By Elliott Sharp
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Growing up in Washington, D.C., during the salad days of straight-edge harDCore, Nathan Larson wasn't interested in mixing punk with politics. "I'm embarrassed to say it now," the Manhattan-based singer-guitarist admits, "but I'd do shit like show up with a McDonald's hamburger just to piss people off." Larson played in Shudder to Think, perhaps the least typical D.C. punk band ever: Fronted by bald-domed opera fan Craig Wedren, Shudder made supertechnical math-core that harbored a secret desire to be glam-rock (before glam-rock was back). They were also one of the first Dischord acts to sign to a major label, an act that once scandalized DIY purists.
Over the years since Shudder's late-'90s demise, Larson formed the short-lived Mind Science of the Mind (with Mary Timony of Helium), put out an underrated white-soul solo album, and began a lucrative sideline as an indie-film soundtrack composer. (He also married Cardigans frontwoman Nina Persson, whose 2001 solo disc he worked on; the couple split their time between New York and Sweden.) And following the 2000 election, Larson sprouted the political consciousness he once disavowed. "That's when I started getting politically active in the more traditional ways, giving money to causes," Larson says. "But I didn't connect with anything musical until the summer of 2005, when the germ of Hot One came up."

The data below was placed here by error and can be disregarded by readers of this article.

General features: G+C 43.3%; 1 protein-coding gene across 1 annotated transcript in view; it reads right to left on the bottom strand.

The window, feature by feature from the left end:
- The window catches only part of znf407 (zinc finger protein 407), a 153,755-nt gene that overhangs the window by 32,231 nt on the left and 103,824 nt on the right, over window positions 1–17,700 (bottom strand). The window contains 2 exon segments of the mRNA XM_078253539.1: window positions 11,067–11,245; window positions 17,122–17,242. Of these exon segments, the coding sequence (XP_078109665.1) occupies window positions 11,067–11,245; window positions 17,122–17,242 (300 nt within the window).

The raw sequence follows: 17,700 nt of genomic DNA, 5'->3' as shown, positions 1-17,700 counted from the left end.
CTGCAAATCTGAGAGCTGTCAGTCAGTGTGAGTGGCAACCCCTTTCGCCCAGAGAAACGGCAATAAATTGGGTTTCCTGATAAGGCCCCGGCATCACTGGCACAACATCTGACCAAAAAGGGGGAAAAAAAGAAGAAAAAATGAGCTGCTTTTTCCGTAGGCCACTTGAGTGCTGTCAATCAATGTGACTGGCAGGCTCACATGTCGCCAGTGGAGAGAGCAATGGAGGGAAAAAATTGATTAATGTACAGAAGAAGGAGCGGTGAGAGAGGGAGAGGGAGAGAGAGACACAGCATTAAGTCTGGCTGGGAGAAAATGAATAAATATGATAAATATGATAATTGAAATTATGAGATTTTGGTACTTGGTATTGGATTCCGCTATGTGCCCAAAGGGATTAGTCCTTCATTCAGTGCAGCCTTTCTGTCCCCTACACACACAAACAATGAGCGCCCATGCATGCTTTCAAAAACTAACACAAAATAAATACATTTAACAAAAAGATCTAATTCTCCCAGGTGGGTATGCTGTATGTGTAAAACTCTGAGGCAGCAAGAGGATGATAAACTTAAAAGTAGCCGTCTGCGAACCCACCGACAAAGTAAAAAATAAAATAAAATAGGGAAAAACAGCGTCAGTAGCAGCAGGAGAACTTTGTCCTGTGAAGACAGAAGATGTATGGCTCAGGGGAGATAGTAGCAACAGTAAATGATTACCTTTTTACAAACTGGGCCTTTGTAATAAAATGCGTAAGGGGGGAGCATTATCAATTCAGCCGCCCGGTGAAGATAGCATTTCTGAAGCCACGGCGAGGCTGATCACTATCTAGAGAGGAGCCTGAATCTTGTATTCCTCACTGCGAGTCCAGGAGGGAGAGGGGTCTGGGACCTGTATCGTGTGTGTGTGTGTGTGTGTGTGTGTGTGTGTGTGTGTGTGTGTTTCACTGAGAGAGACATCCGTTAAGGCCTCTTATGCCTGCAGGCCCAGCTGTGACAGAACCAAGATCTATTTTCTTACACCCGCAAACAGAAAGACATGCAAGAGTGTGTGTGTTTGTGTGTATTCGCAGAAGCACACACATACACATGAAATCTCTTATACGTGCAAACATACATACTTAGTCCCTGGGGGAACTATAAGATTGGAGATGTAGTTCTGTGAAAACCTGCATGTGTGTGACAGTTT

Hot One is Larson's new outfit with guitarist Jordan Kern, bassist Emm Gryner (with whom Larson had collaborated with on her singer-songwriter material), and drummer Kevin March (a latter-day Shudder member and manager at the local branch of the School of Rock). On their excellent self-titled debut, the foursome play super-tuneful glam-rock that harbors a not-so-secret desire to overthrow "the loathsome G.W. Bush cabal," as they claim in a recent MySpace manifesto. Song titles include "Sexy Soldier," "Do the Coup d'État," and "Fuckin' "; riffs come in sizes L, XL, and XXL.
The band finished recording the album back in February, but just made their live debut a few weeks back; they're having kids from area Schools of Rock open each show, which Larson says rounds out his idea of talking about politics in a way that's "kind of ridiculous, but with a seriousness about it. It's awesome: You've got these 12-year-old kids playing 'Tom Sawyer' by Rush. You can't be cynical when you've got kids playing with you."
Hot One plays Southpaw Saturday night, spsounds.com.
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